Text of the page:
I realize it’s been a while since my last post. In that time I’ve been packing, cleaning, and generally preparing myself, my son, and my cats for the big transition. Here are a few tips that I can pass on from the past few weeks.

By Meadow Brook 03 Mar, 2017

It’s a cold weekend in February. I am kid-free and have no plans this particular Sunday afternoon. In order to keep my moving prep on schedule, I decide that I’m going to go ahead and get my walls cleared off and prepped.

No big deal, right? Just need to get nails out and fill the holes. It’s 2pm--I’ll be done by dinner. . .

[Skip ahead 4 hours] . . .Not done yet. . .

By Meadow Brook 03 Feb, 2017

I’ve moved several times throughout my life; in college, I moved in and out of dorms every semester; after college, I lived in several different residences before settling down at my first apartment here at Meadowbrook; and now, after ten years in the same place, it’s time to move again. 

As I prepare to move this summer, I thought it would be a great opportunity to post a series of blogs to help others who will be moving this year. This first installment involves paring down one’s possessions . . . or getting rid of STUFF! 

By Meadow Brook 13 Dec, 2016

1.   Make arrangements to pay January rent.
January is the easiest month to forget to pay your rent. You can certainly pay your rent online, but if you want to avoid the transaction fees, you can pay your rent before you go or leave a post-dated check with the office. (We can hold post-dated checks as long as they are dated before January 5!)

2.   Keep the heat turned on.  
Your lease requires you to leave the heat set to 60 degrees during the winter months, even if you are away from your apartment.  

Why? -->The heat from the apartments in the building is enough to keep water pipes running smoothly.
          No heat = frozen water and broken pipes.  
          Broken pipes = lots of water running all over.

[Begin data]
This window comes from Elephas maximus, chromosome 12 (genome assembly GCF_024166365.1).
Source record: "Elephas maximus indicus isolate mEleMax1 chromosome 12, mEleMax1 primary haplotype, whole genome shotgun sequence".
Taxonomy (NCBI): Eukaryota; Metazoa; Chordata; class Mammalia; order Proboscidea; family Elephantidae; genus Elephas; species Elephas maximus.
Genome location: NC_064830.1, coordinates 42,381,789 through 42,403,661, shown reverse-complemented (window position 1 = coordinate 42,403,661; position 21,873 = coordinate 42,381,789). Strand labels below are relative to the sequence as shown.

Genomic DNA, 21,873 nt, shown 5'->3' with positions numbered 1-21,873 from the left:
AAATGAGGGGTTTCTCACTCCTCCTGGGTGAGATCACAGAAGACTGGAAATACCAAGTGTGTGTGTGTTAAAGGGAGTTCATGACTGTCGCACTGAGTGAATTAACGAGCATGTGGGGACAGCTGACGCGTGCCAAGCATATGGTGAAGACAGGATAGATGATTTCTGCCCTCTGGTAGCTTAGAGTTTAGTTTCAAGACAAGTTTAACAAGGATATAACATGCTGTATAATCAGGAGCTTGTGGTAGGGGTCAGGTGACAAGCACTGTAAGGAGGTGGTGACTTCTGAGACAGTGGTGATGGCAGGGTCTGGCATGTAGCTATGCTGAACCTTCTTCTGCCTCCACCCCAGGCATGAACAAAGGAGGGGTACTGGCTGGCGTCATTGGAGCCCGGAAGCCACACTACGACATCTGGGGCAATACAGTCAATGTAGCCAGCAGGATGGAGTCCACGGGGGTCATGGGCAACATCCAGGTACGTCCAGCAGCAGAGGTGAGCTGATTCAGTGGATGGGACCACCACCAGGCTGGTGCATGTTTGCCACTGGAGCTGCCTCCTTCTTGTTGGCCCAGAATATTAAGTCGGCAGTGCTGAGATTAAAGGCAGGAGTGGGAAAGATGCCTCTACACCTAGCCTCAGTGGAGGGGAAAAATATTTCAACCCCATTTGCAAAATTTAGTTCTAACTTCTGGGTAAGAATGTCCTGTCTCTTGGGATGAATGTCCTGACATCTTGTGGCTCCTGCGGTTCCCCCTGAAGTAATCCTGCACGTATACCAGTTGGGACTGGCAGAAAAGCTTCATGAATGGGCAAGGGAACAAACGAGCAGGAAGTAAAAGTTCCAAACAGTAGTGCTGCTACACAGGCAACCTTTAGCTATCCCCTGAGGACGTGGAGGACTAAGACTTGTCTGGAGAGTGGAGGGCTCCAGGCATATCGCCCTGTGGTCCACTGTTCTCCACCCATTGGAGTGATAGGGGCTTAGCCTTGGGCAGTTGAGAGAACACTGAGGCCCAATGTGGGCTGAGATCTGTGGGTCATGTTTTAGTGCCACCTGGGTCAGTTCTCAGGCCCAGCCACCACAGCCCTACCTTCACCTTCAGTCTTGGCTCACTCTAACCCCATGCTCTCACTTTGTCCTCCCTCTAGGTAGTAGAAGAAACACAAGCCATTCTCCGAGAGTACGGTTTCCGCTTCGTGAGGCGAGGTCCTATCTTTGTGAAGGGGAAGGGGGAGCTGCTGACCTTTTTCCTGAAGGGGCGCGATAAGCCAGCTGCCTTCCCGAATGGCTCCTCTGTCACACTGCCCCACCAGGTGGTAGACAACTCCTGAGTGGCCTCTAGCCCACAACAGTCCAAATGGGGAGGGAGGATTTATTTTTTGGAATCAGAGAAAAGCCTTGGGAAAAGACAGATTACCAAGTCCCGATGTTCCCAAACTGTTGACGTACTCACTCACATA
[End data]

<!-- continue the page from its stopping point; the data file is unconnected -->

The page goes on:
Who pays for this damage? -->Whomever turned their heat off.

By Meadow Brook 21 Nov, 2016

It’s the week of Thanksgiving. For most people, this is about the time when the cravings for turkey and pumpkin pie overwhelm any desire to be productive. For me, it simply means I have four days to get my apartment clean before family comes over. . .

By Meadow Brook 16 Nov, 2016
Many times in the last several years, the leasing team has sat in the office discussing topics that come up often in our line of work; these topics include educating new renters, methods of passing on relevant information to residents without being too aggressive, and even finding unobtrusive ways to connect the different types of people in our community.  Most of the time these conversations end the same way--with lots of ideas, but no immediate plan of action.  

We finally decided to start the "Meadow-blog".  

To some, jumping on the blog bandwagon at this point may seem a bit outdated--even "passe".  But hey, better late than never, right?  

In all seriousness, though, we aren't writing a blog just to write a blog.  Our goal here is to create a hub of information that will be useful to our residents, both current and prospective.  In the immediate future, we plan on passing on helpful cleaning tips (which may be very useful before moving out of a home), fun DIY decoration projects that won't damage your home (i.e. affect your security deposit), resources (both physical and online) that may be of use to people in our community, and lease reminders (including dates that are important to remember.)  

We have no set timeline for our blog posts, so we'll post as we have the time to create content.  And hey--if you have an idea for a post in the Meadow-blog, let one of us know.